Healthy Kids Play Outdoors

I don’t know when it started. It used to be that everyone encouraged their kids to play outside. But sometime in the recent past it was deemed “dangerous” or “likely to cause illness” or some other load of bunk. Studies encourage parents today to let their kids pet animals and play in the dirt, that they’ll be healthier and happier if they do.

And yet, parents persist in keeping their kids in unnatural bubbles of sterility and containment.

What happens when kids don’t even connect with nature?

That will be a sad day, indeed.

More and more parents are reluctant to allow their children to play outside for fear of abduction or contracting an illness, or just plain getting dirty.

This is a problem.


Because playing outside helps children to develop their brains. I know, it is scientifically proven that some children actually do well in their chosen career if they play video games several hours a day. But how many of our children are going to be micro-surgeons?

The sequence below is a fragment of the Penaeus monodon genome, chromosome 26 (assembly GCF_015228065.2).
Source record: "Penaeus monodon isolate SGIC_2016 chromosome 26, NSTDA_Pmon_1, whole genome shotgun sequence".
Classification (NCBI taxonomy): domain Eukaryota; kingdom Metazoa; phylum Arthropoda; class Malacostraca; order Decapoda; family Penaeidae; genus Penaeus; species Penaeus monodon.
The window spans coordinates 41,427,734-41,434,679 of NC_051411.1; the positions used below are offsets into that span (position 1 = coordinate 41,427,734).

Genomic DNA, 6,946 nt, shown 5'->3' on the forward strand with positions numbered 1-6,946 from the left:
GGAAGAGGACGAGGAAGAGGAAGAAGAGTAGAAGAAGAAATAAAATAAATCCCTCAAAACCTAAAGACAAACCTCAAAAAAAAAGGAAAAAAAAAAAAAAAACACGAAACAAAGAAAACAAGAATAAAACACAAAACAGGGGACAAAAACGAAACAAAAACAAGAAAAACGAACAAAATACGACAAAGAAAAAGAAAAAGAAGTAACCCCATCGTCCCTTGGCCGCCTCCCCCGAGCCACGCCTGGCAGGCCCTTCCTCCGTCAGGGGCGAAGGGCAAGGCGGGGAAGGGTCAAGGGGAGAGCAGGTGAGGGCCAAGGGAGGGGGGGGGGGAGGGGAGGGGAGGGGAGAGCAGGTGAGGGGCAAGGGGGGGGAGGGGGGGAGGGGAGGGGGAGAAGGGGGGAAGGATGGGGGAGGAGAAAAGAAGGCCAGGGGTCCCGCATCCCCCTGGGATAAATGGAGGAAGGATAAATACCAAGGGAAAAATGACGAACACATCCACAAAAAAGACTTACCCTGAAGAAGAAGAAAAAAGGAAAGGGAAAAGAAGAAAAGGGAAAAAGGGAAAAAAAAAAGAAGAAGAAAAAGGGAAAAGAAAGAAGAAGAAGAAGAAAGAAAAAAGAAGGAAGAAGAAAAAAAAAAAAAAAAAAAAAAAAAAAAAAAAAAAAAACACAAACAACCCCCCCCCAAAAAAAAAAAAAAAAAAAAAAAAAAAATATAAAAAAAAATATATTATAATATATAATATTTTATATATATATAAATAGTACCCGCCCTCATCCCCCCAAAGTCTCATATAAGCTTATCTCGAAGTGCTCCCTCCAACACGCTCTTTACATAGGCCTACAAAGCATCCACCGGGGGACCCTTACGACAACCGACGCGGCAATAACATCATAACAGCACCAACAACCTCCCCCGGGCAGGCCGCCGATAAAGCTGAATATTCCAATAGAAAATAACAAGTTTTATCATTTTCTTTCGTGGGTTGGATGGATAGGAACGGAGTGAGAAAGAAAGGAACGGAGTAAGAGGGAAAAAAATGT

The rest of those kids need to do some exploring, and preferably outside. Let kids pick up rocks and see what kind of life form resides underneath. What happens when you block the natural flow of water from a stream? By allowing children to experience nature, we give them the gift of understanding science at its nascent element.

What parents may not know is that children who experience nature as (ahem) naturally as possible, are the ones who will be more concerned about the world when they become adults.

If your child is transfixed with your iPad, then have them decide where they would like to visit. It might be a local state park, a national wildlife refuge or something similar. Then have them download all the possible wildlife they could possibly see at that place. In order to spot wildlife in nature, they will have to look up from that tablet and take a look at nature as raw as it is. Help them to see how they can identify various birds…by their call, by their coloring, by their nesting habits.

Smartphones can help kids categorize things that they see in nature and bring a sense of connection to their digital world with the one they experience firsthand.

Have your children explore an outdoor museum where they touch the tools aboriginal people may have used to make clothing or food. Have them try to start a fire with only the tools available in ancient times. Help them forge a connection with the past so they understand how important it is to save the earth for future generations.

Photo Credit : Whoosh from pawpaw67 via Flickr

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